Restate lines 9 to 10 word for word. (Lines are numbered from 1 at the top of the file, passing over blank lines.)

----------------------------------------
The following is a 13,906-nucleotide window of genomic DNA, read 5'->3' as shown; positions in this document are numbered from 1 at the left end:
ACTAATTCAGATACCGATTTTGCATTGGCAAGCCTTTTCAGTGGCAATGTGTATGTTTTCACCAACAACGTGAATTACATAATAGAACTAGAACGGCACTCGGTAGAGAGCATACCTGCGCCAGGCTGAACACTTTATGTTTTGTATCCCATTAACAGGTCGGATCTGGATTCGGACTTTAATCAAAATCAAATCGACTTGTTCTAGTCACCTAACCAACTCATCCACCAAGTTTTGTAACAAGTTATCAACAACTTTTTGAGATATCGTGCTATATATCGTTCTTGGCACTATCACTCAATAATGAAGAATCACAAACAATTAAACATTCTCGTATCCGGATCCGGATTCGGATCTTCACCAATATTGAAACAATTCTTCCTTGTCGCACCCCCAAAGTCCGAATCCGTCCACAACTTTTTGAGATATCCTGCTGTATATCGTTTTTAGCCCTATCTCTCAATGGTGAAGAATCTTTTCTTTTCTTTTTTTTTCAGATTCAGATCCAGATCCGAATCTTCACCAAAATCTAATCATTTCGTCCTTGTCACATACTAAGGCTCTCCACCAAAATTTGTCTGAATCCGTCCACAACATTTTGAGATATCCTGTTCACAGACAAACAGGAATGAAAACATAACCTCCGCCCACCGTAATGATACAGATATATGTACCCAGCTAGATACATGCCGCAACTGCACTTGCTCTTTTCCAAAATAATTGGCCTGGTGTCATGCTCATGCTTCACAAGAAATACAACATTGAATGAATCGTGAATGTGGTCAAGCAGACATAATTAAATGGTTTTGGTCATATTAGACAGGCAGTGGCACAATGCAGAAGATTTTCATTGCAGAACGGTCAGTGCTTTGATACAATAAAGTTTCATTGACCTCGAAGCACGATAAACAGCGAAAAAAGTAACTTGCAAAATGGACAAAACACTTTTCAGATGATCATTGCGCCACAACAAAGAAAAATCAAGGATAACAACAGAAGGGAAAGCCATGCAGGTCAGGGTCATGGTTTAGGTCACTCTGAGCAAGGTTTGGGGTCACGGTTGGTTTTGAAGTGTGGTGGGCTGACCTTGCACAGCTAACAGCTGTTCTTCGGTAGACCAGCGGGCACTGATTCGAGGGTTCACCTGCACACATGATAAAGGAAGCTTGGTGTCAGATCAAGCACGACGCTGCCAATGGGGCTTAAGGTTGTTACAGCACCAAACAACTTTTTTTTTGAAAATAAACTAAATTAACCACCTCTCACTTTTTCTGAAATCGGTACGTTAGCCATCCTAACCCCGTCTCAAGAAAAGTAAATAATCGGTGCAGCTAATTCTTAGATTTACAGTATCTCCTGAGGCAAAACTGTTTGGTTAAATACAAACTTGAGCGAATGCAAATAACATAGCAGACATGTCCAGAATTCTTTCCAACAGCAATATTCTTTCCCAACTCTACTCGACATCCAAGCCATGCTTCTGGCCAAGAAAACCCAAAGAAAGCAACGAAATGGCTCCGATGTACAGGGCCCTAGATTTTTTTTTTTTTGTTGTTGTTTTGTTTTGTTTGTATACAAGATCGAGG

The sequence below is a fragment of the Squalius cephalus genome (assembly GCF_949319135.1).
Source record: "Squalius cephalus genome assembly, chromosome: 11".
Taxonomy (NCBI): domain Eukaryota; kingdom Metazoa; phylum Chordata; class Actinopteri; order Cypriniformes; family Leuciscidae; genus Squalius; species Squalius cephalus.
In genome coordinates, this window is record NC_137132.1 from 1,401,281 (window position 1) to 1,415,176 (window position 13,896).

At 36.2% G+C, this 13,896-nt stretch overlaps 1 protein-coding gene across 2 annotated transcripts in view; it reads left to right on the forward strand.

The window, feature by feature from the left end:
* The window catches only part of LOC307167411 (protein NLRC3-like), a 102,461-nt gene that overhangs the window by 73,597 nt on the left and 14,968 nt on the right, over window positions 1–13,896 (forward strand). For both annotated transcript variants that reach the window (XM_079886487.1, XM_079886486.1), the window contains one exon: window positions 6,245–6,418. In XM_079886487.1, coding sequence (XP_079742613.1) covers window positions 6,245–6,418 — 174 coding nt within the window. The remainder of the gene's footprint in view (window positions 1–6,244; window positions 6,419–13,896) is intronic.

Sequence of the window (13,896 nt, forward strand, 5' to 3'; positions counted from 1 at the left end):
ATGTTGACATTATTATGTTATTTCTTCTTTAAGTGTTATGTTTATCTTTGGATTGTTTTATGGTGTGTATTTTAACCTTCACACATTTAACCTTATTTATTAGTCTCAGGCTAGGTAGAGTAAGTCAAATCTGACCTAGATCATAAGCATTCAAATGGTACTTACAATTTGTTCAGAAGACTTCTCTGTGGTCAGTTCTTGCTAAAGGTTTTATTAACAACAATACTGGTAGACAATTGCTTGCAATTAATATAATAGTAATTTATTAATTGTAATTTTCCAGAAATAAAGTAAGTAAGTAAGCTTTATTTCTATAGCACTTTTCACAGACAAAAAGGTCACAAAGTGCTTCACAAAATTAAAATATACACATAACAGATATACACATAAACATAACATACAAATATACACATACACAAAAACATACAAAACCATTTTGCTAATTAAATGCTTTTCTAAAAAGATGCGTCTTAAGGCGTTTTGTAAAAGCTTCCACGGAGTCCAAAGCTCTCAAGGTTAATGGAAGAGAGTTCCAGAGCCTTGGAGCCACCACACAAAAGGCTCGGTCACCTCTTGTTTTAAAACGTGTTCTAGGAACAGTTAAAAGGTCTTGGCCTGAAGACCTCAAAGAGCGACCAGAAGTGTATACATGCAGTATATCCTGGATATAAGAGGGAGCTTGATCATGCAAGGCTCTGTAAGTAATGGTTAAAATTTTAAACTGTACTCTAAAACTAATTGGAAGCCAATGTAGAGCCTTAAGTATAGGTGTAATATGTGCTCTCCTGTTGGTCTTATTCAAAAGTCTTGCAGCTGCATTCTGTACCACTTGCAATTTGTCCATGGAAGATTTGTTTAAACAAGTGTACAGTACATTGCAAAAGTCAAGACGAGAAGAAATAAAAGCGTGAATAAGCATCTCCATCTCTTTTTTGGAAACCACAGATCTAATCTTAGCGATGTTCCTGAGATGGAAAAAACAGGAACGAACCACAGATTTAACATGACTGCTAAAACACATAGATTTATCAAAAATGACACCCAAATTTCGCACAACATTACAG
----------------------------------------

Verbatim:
* The window catches only part of LOC307167411 (protein NLRC3-like), a 102,461-nt gene that overhangs the window by 73,597 nt on the left and 14,968 nt on the right, over window positions 1–13,896 (forward strand). For both annotated transcript variants that reach the window (XM_079886487.1, XM_079886486.1), the window contains one exon: window positions 6,245–6,418. In XM_079886487.1, coding sequence (XP_079742613.1) covers window positions 6,245–6,418 — 174 coding nt within the window. The remainder of the gene's footprint in view (window positions 1–6,244; window positions 6,419–13,896) is intronic.

Sequence of the window (13,896 nt, forward strand, 5' to 3'; positions counted from 1 at the left end):